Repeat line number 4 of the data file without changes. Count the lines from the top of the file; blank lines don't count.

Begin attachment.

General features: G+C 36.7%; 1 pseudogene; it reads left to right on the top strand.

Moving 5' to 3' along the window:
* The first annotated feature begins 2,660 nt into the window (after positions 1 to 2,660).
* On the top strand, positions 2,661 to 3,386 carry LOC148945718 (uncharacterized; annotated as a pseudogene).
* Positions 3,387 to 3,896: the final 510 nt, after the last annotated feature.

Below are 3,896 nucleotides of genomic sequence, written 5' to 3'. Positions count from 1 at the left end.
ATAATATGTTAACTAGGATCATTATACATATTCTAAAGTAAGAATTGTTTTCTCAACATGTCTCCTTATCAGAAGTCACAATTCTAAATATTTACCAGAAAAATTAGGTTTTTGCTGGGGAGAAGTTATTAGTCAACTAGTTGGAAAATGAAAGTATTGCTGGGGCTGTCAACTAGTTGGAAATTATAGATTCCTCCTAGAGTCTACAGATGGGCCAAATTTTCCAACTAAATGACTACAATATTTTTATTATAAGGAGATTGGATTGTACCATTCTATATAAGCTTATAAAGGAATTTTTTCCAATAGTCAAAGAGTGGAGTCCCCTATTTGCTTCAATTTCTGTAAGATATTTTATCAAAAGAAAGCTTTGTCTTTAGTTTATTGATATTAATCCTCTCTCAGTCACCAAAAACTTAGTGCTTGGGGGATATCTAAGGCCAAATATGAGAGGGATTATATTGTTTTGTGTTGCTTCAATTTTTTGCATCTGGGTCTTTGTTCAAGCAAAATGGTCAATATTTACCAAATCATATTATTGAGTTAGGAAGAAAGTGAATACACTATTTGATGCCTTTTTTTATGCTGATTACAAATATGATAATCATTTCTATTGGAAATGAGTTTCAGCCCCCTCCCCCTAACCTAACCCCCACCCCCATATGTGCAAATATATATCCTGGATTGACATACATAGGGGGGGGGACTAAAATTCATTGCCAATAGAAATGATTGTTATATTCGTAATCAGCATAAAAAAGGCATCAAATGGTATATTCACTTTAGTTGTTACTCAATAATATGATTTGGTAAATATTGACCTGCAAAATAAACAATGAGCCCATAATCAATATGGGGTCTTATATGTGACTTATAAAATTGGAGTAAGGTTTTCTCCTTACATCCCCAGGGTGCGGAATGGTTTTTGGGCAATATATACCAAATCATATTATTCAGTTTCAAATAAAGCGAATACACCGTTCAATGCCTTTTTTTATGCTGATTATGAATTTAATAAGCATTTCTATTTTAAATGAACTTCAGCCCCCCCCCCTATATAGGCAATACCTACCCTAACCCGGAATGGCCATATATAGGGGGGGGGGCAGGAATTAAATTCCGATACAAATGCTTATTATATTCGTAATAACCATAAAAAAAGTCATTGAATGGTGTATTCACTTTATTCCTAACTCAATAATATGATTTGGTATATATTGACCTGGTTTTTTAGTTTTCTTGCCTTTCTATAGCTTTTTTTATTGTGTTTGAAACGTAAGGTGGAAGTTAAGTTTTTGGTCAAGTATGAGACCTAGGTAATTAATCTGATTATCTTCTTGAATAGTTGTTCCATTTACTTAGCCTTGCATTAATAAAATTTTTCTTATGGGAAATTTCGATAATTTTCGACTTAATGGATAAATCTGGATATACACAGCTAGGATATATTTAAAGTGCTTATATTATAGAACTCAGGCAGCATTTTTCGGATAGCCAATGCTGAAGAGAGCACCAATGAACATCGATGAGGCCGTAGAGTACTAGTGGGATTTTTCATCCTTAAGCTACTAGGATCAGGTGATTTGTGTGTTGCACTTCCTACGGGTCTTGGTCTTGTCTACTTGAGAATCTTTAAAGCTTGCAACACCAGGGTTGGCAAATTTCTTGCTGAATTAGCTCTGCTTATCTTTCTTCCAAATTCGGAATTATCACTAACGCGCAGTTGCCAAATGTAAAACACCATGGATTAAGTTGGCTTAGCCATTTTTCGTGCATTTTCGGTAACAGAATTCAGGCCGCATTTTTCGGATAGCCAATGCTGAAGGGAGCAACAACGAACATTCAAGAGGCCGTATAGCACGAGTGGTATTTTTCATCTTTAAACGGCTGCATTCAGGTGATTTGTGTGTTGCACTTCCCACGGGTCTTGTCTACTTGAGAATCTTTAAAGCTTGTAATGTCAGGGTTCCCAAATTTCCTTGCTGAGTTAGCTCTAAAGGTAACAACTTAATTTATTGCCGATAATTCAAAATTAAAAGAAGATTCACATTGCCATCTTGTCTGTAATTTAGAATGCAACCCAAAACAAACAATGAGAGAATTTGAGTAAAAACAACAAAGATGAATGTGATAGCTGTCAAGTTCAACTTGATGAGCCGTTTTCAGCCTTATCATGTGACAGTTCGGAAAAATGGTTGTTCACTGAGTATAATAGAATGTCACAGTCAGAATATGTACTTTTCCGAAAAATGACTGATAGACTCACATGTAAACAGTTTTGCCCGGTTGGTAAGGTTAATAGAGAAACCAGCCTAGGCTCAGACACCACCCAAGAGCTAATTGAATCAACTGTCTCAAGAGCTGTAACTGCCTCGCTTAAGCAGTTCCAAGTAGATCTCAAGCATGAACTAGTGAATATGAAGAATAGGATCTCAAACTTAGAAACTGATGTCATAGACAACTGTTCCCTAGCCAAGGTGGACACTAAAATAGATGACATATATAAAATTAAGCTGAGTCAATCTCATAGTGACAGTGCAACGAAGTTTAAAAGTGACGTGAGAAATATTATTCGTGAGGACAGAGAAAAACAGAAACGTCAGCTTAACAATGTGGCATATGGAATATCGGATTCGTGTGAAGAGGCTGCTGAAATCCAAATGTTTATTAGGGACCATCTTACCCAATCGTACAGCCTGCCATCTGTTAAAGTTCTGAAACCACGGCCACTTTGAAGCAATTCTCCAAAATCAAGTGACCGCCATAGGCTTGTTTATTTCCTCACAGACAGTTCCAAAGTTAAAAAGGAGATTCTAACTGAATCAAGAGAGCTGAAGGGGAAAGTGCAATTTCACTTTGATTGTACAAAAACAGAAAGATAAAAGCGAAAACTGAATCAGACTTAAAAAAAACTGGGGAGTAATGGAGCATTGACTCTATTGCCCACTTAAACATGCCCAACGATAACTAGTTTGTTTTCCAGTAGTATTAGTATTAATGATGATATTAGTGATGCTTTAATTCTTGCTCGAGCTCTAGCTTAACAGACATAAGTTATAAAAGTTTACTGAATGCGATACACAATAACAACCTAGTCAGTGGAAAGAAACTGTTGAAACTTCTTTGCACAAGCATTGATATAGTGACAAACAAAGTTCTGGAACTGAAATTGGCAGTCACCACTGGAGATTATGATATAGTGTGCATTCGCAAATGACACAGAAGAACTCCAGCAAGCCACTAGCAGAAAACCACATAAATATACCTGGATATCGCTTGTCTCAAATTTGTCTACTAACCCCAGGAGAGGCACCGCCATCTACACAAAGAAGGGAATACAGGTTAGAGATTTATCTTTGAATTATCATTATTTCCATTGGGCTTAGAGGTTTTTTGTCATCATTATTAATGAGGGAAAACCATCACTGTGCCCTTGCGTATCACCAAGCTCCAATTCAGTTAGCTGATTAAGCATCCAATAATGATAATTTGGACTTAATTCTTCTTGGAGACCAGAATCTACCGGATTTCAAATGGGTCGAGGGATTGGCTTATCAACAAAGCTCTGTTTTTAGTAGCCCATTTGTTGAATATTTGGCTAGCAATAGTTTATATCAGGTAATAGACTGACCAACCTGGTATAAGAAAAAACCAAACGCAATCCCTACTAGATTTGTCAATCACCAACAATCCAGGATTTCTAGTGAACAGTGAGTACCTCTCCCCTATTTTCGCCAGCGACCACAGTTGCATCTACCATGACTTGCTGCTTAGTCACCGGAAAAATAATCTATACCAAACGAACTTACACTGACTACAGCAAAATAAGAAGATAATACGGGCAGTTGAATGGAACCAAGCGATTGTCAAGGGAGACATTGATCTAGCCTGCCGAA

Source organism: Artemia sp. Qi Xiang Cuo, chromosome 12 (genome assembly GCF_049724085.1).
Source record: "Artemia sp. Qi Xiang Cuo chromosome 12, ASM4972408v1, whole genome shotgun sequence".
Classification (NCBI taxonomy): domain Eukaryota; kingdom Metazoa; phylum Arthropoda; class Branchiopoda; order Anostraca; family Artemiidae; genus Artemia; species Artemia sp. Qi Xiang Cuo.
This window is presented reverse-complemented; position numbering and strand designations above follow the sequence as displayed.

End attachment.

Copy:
* On the top strand, positions 2,661 to 3,386 carry LOC148945718 (uncharacterized; annotated as a pseudogene).